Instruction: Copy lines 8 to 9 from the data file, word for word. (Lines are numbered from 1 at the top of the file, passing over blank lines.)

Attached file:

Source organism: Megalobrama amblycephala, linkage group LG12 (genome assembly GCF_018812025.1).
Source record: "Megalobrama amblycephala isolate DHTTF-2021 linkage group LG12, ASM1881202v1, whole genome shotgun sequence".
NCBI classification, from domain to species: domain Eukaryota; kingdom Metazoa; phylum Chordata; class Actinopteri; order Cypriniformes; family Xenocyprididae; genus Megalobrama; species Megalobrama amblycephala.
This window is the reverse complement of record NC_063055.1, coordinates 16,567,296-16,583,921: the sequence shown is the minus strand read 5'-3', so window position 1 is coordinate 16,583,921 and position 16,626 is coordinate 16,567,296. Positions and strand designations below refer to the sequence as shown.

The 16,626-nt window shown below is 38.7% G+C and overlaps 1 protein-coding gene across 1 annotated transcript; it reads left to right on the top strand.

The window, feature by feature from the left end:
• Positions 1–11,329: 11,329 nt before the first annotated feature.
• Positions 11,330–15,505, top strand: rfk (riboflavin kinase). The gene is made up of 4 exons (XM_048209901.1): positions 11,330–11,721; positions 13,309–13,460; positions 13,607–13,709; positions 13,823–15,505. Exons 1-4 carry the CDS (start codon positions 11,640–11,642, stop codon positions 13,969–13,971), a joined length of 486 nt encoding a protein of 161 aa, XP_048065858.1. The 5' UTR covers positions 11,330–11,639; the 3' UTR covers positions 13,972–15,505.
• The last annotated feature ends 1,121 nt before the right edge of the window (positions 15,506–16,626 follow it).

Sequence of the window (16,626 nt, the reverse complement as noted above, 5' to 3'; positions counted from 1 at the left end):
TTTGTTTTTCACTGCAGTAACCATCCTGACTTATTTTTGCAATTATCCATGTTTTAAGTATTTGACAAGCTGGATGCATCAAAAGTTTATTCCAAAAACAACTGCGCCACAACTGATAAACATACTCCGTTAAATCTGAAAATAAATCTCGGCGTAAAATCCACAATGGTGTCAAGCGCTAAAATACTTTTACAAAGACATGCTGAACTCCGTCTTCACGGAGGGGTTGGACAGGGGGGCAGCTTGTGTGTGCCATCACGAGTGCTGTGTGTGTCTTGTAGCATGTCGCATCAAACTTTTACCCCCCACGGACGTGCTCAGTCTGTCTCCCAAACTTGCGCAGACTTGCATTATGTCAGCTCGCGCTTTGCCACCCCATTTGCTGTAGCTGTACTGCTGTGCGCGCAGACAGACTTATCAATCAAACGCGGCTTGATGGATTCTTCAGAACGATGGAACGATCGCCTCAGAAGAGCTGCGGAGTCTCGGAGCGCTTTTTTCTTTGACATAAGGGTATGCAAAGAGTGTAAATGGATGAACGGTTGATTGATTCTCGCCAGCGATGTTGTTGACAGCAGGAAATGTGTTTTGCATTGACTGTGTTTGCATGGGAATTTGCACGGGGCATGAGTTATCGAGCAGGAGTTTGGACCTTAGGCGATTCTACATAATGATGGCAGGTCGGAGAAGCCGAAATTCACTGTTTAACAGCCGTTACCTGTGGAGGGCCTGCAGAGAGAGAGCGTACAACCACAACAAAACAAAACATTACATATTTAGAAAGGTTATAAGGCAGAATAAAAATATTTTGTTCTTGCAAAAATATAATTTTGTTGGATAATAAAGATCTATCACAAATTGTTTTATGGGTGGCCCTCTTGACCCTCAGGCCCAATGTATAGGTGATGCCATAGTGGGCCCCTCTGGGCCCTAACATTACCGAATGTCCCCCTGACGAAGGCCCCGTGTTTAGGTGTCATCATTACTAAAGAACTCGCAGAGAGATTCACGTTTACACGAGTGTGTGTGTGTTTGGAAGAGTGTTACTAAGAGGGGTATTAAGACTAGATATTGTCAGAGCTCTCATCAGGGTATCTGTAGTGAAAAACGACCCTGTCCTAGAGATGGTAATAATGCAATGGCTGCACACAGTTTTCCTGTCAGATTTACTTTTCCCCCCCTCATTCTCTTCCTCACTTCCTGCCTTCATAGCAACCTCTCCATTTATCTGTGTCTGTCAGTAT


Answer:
• Positions 11,330–15,505, top strand: rfk (riboflavin kinase). The gene is made up of 4 exons (XM_048209901.1): positions 11,330–11,721; positions 13,309–13,460; positions 13,607–13,709; positions 13,823–15,505. Exons 1-4 carry the CDS (start codon positions 11,640–11,642, stop codon positions 13,969–13,971), a joined length of 486 nt encoding a protein of 161 aa, XP_048065858.1. The 5' UTR covers positions 11,330–11,639; the 3' UTR covers positions 13,972–15,505.
• The last annotated feature ends 1,121 nt before the right edge of the window (positions 15,506–16,626 follow it).